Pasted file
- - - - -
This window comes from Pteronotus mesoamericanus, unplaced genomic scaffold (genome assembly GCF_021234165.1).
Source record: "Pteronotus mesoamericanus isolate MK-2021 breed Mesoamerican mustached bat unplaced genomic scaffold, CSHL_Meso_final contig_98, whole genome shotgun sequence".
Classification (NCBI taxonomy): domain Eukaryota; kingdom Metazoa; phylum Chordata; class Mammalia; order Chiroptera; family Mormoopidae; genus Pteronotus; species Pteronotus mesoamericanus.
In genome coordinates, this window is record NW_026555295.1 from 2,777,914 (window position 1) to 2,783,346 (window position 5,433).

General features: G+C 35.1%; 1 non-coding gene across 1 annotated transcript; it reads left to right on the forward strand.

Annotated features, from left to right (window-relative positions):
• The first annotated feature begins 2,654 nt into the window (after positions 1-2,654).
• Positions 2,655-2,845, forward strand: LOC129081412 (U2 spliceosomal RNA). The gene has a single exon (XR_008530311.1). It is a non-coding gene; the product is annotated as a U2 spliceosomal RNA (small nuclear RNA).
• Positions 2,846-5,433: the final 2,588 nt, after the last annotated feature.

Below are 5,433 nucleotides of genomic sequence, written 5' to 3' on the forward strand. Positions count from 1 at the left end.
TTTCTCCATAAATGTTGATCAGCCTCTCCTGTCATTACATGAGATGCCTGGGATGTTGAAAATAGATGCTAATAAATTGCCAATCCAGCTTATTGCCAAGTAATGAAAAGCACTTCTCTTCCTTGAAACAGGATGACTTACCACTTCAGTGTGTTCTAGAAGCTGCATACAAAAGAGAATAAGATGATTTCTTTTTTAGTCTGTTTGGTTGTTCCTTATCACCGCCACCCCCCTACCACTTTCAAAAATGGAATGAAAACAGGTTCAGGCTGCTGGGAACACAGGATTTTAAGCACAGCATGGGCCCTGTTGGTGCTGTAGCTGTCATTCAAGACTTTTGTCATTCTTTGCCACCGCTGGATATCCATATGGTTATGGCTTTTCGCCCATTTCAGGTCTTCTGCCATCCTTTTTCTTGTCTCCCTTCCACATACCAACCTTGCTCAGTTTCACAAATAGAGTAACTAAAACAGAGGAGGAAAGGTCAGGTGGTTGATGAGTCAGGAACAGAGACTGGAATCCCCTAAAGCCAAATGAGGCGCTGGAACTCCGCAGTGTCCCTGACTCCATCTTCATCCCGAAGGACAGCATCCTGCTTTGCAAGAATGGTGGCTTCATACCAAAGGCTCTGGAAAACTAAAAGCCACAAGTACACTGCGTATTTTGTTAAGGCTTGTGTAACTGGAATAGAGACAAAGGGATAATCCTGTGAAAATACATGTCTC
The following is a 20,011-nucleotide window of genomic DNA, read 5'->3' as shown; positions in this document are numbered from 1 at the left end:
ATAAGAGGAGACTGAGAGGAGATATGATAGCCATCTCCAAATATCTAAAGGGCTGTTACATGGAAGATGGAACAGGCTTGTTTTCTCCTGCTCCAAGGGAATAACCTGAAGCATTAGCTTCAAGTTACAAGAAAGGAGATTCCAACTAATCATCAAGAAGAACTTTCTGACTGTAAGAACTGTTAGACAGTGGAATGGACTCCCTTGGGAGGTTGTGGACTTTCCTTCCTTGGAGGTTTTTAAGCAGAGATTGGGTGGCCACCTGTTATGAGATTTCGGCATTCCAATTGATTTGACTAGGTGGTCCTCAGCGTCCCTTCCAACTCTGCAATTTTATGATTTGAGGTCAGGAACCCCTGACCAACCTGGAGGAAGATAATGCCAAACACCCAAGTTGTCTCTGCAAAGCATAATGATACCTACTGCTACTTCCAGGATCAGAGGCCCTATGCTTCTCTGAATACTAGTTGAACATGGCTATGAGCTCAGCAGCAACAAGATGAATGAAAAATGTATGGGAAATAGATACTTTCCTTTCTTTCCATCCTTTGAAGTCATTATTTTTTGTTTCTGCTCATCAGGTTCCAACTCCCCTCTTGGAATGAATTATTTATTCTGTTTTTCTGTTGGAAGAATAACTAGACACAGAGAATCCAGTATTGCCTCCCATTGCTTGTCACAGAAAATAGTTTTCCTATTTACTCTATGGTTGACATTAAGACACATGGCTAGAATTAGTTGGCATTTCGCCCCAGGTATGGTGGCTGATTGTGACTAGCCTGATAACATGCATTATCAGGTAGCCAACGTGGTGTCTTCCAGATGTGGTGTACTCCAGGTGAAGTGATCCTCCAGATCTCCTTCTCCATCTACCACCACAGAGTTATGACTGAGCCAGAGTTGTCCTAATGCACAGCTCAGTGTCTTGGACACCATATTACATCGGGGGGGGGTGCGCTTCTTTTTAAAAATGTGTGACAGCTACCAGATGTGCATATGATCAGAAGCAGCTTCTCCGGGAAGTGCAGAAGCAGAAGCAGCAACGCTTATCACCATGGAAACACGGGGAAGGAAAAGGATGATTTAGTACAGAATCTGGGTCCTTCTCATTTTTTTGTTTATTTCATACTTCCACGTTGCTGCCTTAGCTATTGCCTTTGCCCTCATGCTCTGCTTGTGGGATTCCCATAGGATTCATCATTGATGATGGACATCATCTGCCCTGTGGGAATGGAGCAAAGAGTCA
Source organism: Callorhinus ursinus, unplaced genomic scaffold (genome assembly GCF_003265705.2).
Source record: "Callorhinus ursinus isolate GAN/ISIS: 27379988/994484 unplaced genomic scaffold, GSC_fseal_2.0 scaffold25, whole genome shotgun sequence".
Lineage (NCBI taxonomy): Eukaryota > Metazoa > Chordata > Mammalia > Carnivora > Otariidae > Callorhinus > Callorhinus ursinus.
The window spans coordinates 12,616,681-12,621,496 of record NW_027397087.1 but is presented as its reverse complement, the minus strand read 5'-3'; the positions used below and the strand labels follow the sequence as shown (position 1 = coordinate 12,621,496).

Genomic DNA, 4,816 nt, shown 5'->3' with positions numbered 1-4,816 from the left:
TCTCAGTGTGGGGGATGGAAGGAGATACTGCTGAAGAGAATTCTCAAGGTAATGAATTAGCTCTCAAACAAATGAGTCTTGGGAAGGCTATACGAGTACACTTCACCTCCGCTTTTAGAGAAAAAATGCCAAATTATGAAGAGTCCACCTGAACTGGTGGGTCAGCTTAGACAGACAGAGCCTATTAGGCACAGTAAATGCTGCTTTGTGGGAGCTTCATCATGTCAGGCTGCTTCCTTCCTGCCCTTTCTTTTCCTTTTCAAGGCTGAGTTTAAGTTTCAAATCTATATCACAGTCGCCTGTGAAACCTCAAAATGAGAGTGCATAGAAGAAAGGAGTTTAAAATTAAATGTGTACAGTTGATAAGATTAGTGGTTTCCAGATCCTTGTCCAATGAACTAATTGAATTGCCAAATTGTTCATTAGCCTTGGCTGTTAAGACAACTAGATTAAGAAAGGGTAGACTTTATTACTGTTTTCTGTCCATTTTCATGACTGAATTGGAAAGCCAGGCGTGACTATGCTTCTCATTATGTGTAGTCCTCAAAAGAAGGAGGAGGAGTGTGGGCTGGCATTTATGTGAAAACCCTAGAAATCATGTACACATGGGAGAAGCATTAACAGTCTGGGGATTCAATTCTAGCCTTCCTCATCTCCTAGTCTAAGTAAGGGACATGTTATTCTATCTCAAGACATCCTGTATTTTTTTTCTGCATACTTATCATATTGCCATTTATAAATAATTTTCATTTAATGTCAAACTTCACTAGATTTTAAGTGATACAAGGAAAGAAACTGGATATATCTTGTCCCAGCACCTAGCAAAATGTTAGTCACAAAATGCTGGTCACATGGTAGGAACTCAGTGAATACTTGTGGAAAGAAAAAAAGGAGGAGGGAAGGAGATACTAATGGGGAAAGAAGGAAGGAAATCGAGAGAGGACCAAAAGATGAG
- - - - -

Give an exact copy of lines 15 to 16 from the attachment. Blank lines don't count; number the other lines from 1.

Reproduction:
Source record: "Callorhinus ursinus isolate GAN/ISIS: 27379988/994484 unplaced genomic scaffold, GSC_fseal_2.0 scaffold25, whole genome shotgun sequence".
Lineage (NCBI taxonomy): Eukaryota > Metazoa > Chordata > Mammalia > Carnivora > Otariidae > Callorhinus > Callorhinus ursinus.